Taste Test: The Hubig’s Frozen Pies You Saw on Treme

Taste Test: The Hubig’s Frozen Pies You Saw on Treme

Taste Test: The Hubig’s Frozen Pies You Saw on Treme

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Slate's Culture Blog
May 3 2010 5:02 PM

Taste Test: The Hubig’s Frozen Pies You Saw on Treme

After eating a rich meal at Janette Desautel's New Orleans restaurant in the first episode of Treme , Creighton Bernette (John Goodman) is still a little peckish. Desautel is clean out of dessert, so she reaches into her purse for a frozen apple pie from Hubig's bakery. Her sous chef agrees to "gussy it up."

Let me prove to you how much I enjoyed that first episode of David Simon's new series. I was so enthusiastic that my boyfriend and I purchased a case of frozen pies from that same bakery. (The bakery, by the way, was not actually open for business in November 2005, when Treme is set a fact Simon acknowledged in an open letter to the Times-Picayune.) For $50, Hubig's overnighted us 4 peach, 4 blueberry, and 4 apple. That's a lot of money for pie, but we were confident that these delicious delicacies would be the ideal complement to the remarkable episodes to come.

The pies arrived a few days after episode 2, which we didn't particularly like. As my colleague (and New Orleans native) Josh Levin noted , the mid-western do-gooders were just painful to watch: they were too earnest, too naïve. But we weren't worried. Surely, David Simon knows what he's doing, we thought. We decided to try the peach flavor first, and quickly put them in the microwave to defrost.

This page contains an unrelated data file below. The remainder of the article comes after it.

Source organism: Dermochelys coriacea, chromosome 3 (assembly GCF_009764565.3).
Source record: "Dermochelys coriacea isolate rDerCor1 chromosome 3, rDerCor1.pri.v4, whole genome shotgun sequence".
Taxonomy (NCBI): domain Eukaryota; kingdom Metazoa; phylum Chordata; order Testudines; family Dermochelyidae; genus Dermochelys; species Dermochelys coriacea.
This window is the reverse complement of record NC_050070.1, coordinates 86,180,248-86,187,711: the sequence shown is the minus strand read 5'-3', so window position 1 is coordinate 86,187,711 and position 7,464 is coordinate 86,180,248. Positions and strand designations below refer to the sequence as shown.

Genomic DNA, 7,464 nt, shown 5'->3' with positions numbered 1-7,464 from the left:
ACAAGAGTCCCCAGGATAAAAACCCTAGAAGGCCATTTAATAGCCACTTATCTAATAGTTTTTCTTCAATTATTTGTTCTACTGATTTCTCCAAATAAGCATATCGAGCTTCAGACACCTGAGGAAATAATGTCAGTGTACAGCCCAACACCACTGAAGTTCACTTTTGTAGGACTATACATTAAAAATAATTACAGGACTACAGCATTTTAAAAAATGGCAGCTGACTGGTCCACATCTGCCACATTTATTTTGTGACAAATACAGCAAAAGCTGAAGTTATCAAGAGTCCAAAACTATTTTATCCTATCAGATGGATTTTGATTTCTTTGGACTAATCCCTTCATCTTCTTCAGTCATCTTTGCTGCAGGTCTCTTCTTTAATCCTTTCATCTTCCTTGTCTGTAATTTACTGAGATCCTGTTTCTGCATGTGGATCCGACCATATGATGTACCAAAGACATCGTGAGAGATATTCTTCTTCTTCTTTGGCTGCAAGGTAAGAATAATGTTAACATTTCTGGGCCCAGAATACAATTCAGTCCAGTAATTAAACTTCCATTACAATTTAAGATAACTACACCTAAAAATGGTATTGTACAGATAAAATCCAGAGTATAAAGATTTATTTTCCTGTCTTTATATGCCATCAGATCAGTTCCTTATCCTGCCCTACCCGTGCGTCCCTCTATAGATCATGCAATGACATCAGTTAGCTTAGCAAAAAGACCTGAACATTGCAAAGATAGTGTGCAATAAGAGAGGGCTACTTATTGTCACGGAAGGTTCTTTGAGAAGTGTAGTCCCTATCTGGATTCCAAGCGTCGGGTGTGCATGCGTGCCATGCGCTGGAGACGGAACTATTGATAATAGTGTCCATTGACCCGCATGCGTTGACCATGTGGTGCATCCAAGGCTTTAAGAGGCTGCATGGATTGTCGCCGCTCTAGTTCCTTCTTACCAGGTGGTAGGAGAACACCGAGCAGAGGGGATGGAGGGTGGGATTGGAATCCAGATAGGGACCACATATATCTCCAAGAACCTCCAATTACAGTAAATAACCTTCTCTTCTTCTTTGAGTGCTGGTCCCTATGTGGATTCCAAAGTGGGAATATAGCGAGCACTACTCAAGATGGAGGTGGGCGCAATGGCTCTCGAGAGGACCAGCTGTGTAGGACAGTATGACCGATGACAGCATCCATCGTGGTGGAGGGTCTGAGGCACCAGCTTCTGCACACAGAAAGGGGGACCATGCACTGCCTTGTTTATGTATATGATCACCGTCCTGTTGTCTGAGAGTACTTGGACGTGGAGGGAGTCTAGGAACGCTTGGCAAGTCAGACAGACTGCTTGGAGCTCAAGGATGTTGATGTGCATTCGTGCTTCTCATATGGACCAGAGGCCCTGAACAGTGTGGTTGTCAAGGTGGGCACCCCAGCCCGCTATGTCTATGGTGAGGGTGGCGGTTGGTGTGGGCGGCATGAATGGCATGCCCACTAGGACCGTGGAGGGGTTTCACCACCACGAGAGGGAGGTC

The pies were disgusting. Gooey, synthetic peach in a Pop-Tart-like shell the sort of dessert you might buy in a gas station. We blamed the microwave, and the fact that we weren't planted in front of Treme as we ate. We stored the remaining pies in the freezer and waited for episode 3.

This time we heated up the pies in the oven and gussied them up with caramel ice cream. They were still disgusting. And the episode was on par with the pies. Creighton Bernette is a caricature of an angry college professor. Sonny, the pianist, is oh-so-clearly lying about his heroic rescue efforts during Katrina. (My guess: he was actually on a drug binge.) Davis McAlary is so sincere he's pathetic. And is there only one honorable lawyer in all of New Orleans? Why is Creighton's wife defending all of the main characters in their various run-ins with the NOPD?

Episode 4, pie 3: No change. The apple goop was like the peach and blueberry goop, just apple flavored. Creighton discovers YouTube, and broadcasts himself another opportunity for Simon to turn a character into a mouthpiece. Through Davis he tells us what's great about the Big Easy. Through Creighton, he voices the city's discontent at getting left behind by the federal government. Sonny plays keyboard at a bar in Houston, then stews when someone takes his place and plays better. I'd like this show better if it were more experimental just music in New Orleans.

Disappointed by my $50 pies, I emailed my colleague Josh, the New Orleans native. "I had a Hubig's pie. Not very tasty, I don't think" I wrote. "Yes, they're not really known for 'being good,'" he responded. Treme may well earn the same reputation.




Juliet Lapidos is a staff editor at the New York Times.